The tagline “Write less, do more” is self explanatory to define how it has made life easy for HTML code writers. Multiple functions can be performed with a single line code with jQuery. jQuery also adds another dimension to web designing by providing cross-platform compatibility and efficient use of plug-ins.
If I start writing down just about the benefits and functionalities of jQuery it would take me days, but that does not imply that jQuery does not have a down side or shortcomings. The IT industry is such that old technology is replaced by new in a jiffy and before you know it you are working with a new library, plug-in or framework, which you are not well acquainted with. But since jQuery has spent a few years with us, it is much easier to point out certain flaws it has and also discuss about the possible remedies and procedures to make use of the functionality of jQuery without any side-effects.
jQuery is an Overweight boy
If a web designer is opting for CSS for his website then performance is not an issue, as CSS is fast but jQuery due to its heavy size causes performance issues forcing web developers to pull out their hair in frustration. If a designer uses jQuery+ along with jQuery UI, then his first web page will contain at least 300kb of js code only. Loading time of the site will increase drastically thus cutting down the performance. A developer is often faced with difficulties when he looks for accessories like widgets, buttons etc. online from other sources instead of depending in jQuery’s library, but in the end is encountered with other problems like bugs, errors and compatibility issues etc. So it is better to depend on the jQuery library even though it may be heavy in size. The bottom line still remains that the user is at the receiving end as he is compelled to download the heavy library which requires more time to open. A web designer is advised at times to write the HTML from scratch to ensure a lighter code and reduced download time.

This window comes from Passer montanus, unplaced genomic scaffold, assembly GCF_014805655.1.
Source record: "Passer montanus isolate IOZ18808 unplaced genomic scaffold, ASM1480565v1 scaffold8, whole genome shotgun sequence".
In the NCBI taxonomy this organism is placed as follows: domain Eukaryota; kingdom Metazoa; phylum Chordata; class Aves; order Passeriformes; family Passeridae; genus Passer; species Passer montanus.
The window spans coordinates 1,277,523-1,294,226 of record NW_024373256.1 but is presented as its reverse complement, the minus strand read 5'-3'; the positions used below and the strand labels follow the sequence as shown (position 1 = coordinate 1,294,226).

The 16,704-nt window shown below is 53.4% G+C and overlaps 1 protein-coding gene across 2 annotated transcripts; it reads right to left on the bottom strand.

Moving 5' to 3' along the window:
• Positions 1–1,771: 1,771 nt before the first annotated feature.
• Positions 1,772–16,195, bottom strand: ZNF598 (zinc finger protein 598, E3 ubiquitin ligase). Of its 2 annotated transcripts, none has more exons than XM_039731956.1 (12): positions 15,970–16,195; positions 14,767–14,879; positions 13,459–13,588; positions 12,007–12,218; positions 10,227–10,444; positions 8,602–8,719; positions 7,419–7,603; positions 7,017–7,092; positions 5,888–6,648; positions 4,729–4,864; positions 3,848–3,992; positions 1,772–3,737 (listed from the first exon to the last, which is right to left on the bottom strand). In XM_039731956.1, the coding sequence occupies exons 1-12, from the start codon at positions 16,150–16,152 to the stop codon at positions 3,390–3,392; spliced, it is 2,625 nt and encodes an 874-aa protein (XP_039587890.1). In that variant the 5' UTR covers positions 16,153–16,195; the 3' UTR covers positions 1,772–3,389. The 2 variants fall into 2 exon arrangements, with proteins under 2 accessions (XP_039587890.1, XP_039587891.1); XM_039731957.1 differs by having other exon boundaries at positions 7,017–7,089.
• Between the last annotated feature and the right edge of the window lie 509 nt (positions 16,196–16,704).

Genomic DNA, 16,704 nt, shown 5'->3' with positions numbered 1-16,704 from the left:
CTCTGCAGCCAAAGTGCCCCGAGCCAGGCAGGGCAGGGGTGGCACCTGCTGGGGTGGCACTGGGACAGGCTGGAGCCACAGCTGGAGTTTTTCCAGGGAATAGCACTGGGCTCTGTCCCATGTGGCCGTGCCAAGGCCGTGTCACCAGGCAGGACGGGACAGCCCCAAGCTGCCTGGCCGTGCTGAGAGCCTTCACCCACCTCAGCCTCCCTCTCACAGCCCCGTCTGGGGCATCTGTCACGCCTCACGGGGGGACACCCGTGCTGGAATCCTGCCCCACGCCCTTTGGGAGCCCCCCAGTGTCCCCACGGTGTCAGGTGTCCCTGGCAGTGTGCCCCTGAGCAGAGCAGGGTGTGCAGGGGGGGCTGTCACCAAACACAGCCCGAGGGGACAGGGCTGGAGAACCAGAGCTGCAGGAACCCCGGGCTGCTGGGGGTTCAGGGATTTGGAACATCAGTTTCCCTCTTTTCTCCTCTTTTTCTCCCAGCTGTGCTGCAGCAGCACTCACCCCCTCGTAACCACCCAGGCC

jQuery is unstructured
Along with the burden of huge size jQuery also has a major drawback that it is an unstructured library. After jQuery was introduced a lot of new browsers were introduced over time, which stressed the need for jQuery to expand its code base. The result was that a lot of jQuery code had to be re-written in order to make it compatible with new browsers. The finest example in this case would be of Internet explorer 8 which caused a huge code base expansion of jQuery. This process of re-writing the jQuery code swelled up the “jquery.js” file big time.
The usual procedures of making the library light like caching and compressing are also no good as even they can’t reduce the considerable load time, which takes a few seconds even on a good connection. Google’s Content Distribution Network (CDN) is a tool which can be used for caching jQuery to reduce the loading time, but that means you will have to depend on two systems to function properly in sync with each other to deliver the desired results.
Problem is not, what it doesn’t have, but what it shouldn’t have